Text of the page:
Wednesday, August 20, 2014

Weds ROW80 and a little WIPpet

Beth's Sashiko block
I'm thinking about writing and quilting these days. These two occupations have a lot in common -- creativity, tenacity, and a tendency (perhaps) to complete the project IF a deadline has been set. So thank goodness for ROW80 with its twice weekly check-ins!

ROW80 Check-in: Despite life's distractions, so far this week's going pretty good.

  • I'm 600 words on my way to this week's goal of 1,500 on Rivers of Stone. Posted a review for Annette Drake's A Year With Geno, a sweetly entertaining romance. 
  • Tonight I'm running a workshop on "Building a Writer's Toolkit" (for newbie writers) at a local bookstore. Not sure how many folks I'll get (more about this after the workshop on the writing blog), but we'll take a hands-on approach with self-assessment, skills and platform-building. All in 45 minutes. 
  • So far, also, I'm still keeping up with reading about 10 other ROW80 posts each week, swimming 3x a week, and working on those baby quilts (cut out 257 blocks on Monday).

Wednesday WIPpet: But now for the fun. It's August 20th, so what else could there be but 8 paragraphs for the month of August?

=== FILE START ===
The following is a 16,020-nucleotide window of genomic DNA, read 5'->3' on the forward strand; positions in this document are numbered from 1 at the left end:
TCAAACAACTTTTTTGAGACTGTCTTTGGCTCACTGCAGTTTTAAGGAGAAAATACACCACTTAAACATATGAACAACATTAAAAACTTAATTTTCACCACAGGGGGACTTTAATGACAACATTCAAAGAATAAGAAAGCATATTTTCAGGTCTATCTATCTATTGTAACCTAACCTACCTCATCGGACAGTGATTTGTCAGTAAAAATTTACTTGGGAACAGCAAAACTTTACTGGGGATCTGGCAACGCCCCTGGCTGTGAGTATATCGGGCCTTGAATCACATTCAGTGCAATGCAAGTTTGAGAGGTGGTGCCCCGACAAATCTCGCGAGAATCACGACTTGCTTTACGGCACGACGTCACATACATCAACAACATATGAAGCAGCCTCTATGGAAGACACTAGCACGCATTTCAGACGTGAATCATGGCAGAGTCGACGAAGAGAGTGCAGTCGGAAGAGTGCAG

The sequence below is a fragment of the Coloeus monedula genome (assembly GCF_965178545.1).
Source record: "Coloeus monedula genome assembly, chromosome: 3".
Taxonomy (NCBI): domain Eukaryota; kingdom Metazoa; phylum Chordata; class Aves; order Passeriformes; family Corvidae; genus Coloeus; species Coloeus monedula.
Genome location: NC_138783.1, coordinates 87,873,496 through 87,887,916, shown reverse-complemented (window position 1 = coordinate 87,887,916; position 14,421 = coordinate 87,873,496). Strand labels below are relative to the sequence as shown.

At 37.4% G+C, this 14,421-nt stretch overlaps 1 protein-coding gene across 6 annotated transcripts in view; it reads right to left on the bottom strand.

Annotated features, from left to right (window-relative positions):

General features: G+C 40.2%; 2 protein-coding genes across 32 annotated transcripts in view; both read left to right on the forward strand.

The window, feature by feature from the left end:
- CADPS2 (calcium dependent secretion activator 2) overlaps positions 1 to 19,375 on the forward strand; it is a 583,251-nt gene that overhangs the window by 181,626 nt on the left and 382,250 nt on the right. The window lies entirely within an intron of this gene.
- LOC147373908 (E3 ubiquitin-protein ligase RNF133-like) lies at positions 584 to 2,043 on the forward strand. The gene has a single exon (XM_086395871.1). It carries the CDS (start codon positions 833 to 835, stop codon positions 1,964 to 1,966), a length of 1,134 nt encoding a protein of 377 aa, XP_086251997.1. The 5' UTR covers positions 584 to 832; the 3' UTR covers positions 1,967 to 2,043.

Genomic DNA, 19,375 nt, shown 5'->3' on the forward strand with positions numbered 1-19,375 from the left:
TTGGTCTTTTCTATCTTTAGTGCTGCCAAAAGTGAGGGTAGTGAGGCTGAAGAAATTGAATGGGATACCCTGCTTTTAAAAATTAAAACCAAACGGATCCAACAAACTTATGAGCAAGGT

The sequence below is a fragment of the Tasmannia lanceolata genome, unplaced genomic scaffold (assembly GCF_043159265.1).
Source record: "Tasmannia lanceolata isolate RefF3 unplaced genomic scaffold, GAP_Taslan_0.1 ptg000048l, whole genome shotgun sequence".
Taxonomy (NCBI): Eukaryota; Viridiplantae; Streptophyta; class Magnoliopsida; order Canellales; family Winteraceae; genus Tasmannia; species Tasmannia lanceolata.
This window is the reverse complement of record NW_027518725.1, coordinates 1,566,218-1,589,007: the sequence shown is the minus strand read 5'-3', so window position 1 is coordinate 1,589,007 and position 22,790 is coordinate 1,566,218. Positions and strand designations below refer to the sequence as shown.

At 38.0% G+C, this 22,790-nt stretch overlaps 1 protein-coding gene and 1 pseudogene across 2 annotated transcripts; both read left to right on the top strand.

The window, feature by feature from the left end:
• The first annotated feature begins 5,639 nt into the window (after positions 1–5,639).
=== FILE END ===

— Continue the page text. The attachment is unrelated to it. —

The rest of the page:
Excerpt, Rivers of Stone: It's 1842 at the York Factory in Upper Manitoba. Dougal and his brother, Colin, have left on the Fur Brigade Express, leaving Cat, still disguised as a boy, behind to work at the Company depot.

Cat slumped on a log at the top of the hill in front of York Factory. The first snow had dusted the mud with white, yet loaded canoes still came up the Hayes River, bringing natives with packs of fur to trade, the natives hoping to beef up their winter provisions before the ice made travel by river impossible. It had been a long day of counting, arguing with Jacob, and dreading the night. Sunday wasn’t so bad, nor was the Clerks’ House with its younger occupants, but York Factory was quiet with the voyageurs gone.
“Cheer up,” MacKenzie had said. “They’ll be back in the spring afore you know it. Besides, we’ll have lots to do over the winter. You’ll learn how to use the fur press before yer brothers come back to rescue you. Then Jacob will stop pickin’ on yer scrawny butt.”
She was used to seeing polar bears. They didn’t come too close to the outer palisades of the Factory, unless they were hungry. The great white beasts loped along the returning ice, hunting seal. Sometimes they would crawl behind great chunks of ice and sneak up to an air hole, then plop down on the ice shelf and cover their noses. They were invisible as they waited for a careless seal to come up for air.
Idly, she watched a black dog track through the marsh grass. No, it was a wolf pacing out along the mudflats toward the bay.  He was hunting a bear. The bear ambled along slowly, upwind, unaware of the wolf behind him. The wind changed and the bear’s head, almost pink in the fading sunlight, swung around. The bear huffed and charged towards the wolf, but the wolf broke into a lope, racing head first. Cat was mesmerized. Why wouldn’t the wolf run away? The bear could kill him with one blow of his massive paw.